If You Don’t Raise Your Hand, They Don’t Know They Can Choose You
Every decision about you and your opportunities is made in a room you’re not in.
Yes, I know. If you’re a regular reader, you’ve heard me say this many, many times. Why? Because it’s true and I see people forget this simple point ALL the time. And the first thing I say, when I utter that phrase, is the following:
“If this is true, it is, then the first question you should ask is, am I part of the consideration set?”
Do they even know to choose you?
I have a couple of assumptions, myths, and downright missed opportunities I see multiple times a week when it comes to this question. Both from the leadership perspective and the individual perspective. Of course, I have some suggestions on what you can do to be in the consideration set more often. Why is this important?
If the people in the room don’t know you and don’t know you’re “available” to be chosen, you’ll never get the opportunity. And without the offer, you can’t decide if you want it.
Myth #1 — You’re in the consideration set it, so that means they’re talking about you the way you want.
Myth #2 — They offer you an opportunity, so you HAVE to say yes.
Myth #3 — You have to know HOW to do something before you apply to work on it, so don’t volunteer for something you can’t do.
Myth #4 — If I volunteer and screw up, I’ll look bad and won’t get offered more opportunities.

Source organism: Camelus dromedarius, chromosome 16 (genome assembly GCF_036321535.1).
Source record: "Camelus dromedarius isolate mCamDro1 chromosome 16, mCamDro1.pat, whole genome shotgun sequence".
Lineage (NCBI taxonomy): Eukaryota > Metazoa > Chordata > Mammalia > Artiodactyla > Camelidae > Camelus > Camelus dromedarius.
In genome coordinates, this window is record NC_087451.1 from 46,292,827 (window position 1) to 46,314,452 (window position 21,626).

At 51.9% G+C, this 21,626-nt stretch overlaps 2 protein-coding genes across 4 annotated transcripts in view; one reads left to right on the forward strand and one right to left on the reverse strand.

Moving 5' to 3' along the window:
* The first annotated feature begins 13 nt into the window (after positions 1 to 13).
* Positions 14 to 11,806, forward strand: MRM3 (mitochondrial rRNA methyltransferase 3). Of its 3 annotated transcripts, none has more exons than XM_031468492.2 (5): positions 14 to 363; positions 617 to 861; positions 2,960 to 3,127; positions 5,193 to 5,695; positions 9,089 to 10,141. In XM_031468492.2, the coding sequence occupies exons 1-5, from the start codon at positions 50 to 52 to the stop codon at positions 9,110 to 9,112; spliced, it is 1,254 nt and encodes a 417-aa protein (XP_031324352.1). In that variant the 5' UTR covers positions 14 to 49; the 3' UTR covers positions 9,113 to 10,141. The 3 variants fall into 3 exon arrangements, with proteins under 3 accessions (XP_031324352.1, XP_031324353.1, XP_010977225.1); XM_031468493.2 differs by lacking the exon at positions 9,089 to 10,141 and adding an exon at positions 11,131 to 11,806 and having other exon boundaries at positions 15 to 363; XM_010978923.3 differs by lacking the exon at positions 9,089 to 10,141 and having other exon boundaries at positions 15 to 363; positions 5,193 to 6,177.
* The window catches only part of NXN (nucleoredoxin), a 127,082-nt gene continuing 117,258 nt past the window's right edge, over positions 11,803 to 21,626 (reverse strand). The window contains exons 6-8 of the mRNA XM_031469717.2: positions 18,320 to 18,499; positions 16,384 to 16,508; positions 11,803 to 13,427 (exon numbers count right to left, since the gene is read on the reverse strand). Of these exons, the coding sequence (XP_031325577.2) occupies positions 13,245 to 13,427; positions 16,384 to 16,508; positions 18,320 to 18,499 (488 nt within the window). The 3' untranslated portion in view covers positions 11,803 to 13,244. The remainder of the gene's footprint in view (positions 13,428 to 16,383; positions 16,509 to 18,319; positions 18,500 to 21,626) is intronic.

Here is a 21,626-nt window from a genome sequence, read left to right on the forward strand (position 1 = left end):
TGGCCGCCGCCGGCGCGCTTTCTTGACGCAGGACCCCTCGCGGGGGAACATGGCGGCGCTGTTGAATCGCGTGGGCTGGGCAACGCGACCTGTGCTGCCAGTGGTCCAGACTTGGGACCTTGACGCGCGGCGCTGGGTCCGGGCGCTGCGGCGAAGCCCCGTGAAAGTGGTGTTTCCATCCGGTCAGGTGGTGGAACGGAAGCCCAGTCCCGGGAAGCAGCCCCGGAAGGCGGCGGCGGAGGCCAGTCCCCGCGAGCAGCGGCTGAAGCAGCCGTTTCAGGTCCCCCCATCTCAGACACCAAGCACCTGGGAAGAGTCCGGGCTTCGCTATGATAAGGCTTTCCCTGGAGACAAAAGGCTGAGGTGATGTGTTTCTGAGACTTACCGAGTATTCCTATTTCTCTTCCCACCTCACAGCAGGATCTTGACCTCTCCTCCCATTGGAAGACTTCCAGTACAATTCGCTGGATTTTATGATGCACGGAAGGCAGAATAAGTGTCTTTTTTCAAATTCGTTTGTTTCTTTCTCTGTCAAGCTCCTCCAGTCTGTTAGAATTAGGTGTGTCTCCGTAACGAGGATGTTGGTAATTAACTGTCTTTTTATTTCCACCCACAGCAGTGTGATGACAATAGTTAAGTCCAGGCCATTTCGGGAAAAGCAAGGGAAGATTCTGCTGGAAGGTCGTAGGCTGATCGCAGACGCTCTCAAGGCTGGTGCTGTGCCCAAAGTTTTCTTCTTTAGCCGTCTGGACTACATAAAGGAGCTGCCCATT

Myth #5 — If they don’t choose you for an opportunity, it means you’re a failure.
Myth #6 — My boss will always put my name up for consideration, so I don’t have to.
Myth #7 — My boss is always in the room when opportunities that might be good for me are discussed.
Myth #8 -If I raised my hand before, the “room” would remember I’m interested in an opportunity.
Myth #9 — I need to have all the information about an opportunity before I put myself out there.
Myth #10 — If they choose you, you’ve won.
I’m curious, did any of these resonate with you? Did any of them give you pause on decisions you’ve made in your past? I know they did for me.
The one thing I repeatedly hear from people is the desire for transparency in decision making. “Why did person X get the opportunity?” “What is it I need to do, so you choose me next time?”
I know these questions don’t have simple answers. But a conversation with your manager about the beliefs that rang true to you might open up the conversation. Better yet, it might open up a discussion about the myths that are true for them too.